The Charms and Flaws of Hannah Fidell’s ‘6 Years’

Back in February of 2015, I got a screening invitation for a movie called 6 Years. Though I was intrigued by the poster, I couldn’t make it to the screening. Months later, I noticed it, while doing the random, late night Netflix search and decided to give it a watch.

While the film is definitely flawed, I found it to be mesmerizing and thought provoking. Produced by the ever-wonderful Duplass brothers and written/directed by Hannah Fidell, 6 Years unflinchingly explores all sorts of relationship issues including adultery and physical abuse. However, to me the film at its core is really about the fact that sometimes, as sad as it is, we outgrow relationships. There’s still love, but a time comes when both parties need to move on and that’s more heartbreaking than anything!

If you’re not familiar, 6 Years follows Melanie (Taissa Farmiga) and Dan (Ben Rosenfield), two halves of a young couple that has been together for six years (title!). Dan is about to graduate college and possibly move away for a job. Melanie still has a year left of school. Thus, they’re in a weird phase of their life and drama ensues.

Here’s why you should watch 6 Years on Netflix ASAP:

The Creative Team

The Duplass Brothers, who directed this film are for real responsible for many of our tv/film obsessions. They’ve produced the much lauded HBO comedy Togetherness (I’m still mourning its cancellation!), The Overnight, and the upcoming sure-to-be-amazing Anna Kendrick film, Table 17. They’re great about supporting indie writers/directors like Hannah Fidell, who previously wrote and directed A Teacher, which was another Sundance gem.

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As my mother would say…they’re very Jewish.

The Cast

The strength of this film rests largely on its two young, intensely talented leads: Taissa Farmiga and Ben Rosenfield. Taissa is the younger sister of acclaimed Bates Motel actress, Vera Farmiga, and she certainly got the acting gene. She’s emotional, yet I never felt like a moment was false.

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What if he was just like, um, no?

Similarly, Ben Rosenfield is a revelation in this film.You might know Ben from his stint on Boardwalk Empire or as one of Logan Lerman’s roommates in the recent indie, Indignation. However, 6 Years is his chance to shine and he does. He’s insanely charming and I’m not just saying that because he has great hair, though of course he DOES. 

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Also, can we talk about his hair PLEASE?

Both of their characters do some pretty awful things and yet, Dan and Melanie are still relatable. That’s called acting chops, people!

The Script/Outline

IMHO, this no-real-script thing is usually a detriment and I do think that this may be one of the film’s major downfalls. However, what the film loses in wit, it gains in verisimilitude. Fidell’s script was apparently an outline which included pictures. Similar to Drake Doremus’s Like Crazy, the outline was more of a jumping off point than anything else. Rosenfield and Farmiga knew what was supposed to happen, but they improvised their actual lines. Though according to my dad the film had one too many curse words, 6 Years presents college age kids the way they really talk and thus, makes the characters feel more genuine.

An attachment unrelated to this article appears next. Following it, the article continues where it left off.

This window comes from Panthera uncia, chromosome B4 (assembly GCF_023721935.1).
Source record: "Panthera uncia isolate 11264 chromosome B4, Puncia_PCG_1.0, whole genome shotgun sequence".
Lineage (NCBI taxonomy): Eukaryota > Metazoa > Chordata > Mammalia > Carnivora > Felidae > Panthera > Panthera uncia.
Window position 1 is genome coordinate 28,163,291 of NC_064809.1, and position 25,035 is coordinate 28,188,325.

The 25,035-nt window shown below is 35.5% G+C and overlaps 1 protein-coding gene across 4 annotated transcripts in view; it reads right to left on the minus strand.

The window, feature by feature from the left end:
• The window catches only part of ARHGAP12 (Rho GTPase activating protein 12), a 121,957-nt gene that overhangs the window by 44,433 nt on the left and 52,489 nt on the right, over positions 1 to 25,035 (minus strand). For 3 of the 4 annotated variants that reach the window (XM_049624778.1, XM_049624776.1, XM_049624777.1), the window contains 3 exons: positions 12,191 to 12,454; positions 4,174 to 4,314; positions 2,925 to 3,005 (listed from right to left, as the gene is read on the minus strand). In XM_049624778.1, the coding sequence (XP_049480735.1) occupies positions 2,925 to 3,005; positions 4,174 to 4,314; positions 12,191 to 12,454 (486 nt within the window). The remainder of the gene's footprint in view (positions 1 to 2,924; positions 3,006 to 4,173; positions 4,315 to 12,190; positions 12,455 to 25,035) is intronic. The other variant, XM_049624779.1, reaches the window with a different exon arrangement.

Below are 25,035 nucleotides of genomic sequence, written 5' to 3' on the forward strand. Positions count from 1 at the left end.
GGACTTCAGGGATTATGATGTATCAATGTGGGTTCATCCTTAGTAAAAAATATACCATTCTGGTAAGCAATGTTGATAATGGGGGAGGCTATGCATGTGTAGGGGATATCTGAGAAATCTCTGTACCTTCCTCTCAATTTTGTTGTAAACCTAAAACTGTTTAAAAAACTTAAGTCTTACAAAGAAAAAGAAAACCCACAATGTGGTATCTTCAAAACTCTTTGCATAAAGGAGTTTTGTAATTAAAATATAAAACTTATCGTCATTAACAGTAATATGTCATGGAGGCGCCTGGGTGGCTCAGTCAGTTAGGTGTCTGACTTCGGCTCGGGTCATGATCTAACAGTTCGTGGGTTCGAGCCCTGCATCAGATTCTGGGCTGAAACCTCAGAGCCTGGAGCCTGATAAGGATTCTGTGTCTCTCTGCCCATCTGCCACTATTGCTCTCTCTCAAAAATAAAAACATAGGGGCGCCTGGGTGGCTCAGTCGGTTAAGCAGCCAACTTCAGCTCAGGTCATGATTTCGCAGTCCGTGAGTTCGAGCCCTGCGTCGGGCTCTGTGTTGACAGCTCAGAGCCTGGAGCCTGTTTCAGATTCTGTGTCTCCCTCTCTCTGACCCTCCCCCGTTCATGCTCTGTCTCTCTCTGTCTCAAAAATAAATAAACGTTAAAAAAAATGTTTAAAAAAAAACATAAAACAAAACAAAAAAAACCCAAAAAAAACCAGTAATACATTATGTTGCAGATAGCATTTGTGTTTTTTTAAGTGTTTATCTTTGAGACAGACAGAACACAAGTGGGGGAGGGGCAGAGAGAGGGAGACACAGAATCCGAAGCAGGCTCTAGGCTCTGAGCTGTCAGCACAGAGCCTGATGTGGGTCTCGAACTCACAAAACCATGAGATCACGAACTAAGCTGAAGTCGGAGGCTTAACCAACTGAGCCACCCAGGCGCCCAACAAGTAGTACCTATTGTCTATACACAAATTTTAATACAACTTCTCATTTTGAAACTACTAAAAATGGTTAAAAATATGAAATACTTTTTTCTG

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BURNNNNN.

The Incredible Indie Soundtrack

I’m not gonna lie – the soundtrack for this film is maybe eighty-five percent of why you should watch it. Literally, the moment it was over, I was pulling up the soundtrack’s playlist on Spotify. It’s seriously amazing. Here’s one of my favorite songs from the film:

The Themes

For all its flaws, I loved the film because of the issues it tackles and the way it tackles them. So many times, especially in regards to serious issues like abuse, we tend to vilify someone in a relationship. From the outside, it’s very easy to do that. This person’s abusive – simple answer, leave them! The film makes you feel like you’re in it with them and as despicable as both of them can be, we relate to both of them and can’t put either of them into a box of the “good guy” or “bad guy.” They both make big mistakes, but ultimately their love for each other is real. It’s just not enough to keep them together.

The film is also about decisions in your early twenties. There’s a scene where Dan is telling his mother that he was offered a job at a record label in New York, but that he’s considering not taking it because Mel still has a year left in school. His mother tells him that the decisions you make at this age affect the course of your life and so, you need to think about yourself, be a little selfish. I love Dan’s answer too, “It’s kinda stressful.” I feel ya, Dan. Decisions are always stressful because you don’t know how they will turn out.

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So sweet. 

It’s emotional and thought provoking

When I see a movie, the thing I’m most hoping for is that it gives me something to think about. For a movie that’s only a little over an hour long, 6 Years packs a lot. While I think the film is far from being perfect or even one of my favorite films, it leaves you with something to think about and to me, that’s one of the major purposes of cinema.

It is an emotional one so only watch this if you’re in the mood to feel ALL the feels – including the bad ones! I think it’s worth it just for the performances by Ben and Taissa, who are sure to go on to big things!

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I’m feeling TOO MANY FEELSSSS.

Trailer below:

Photos and Gifs property of Netflix.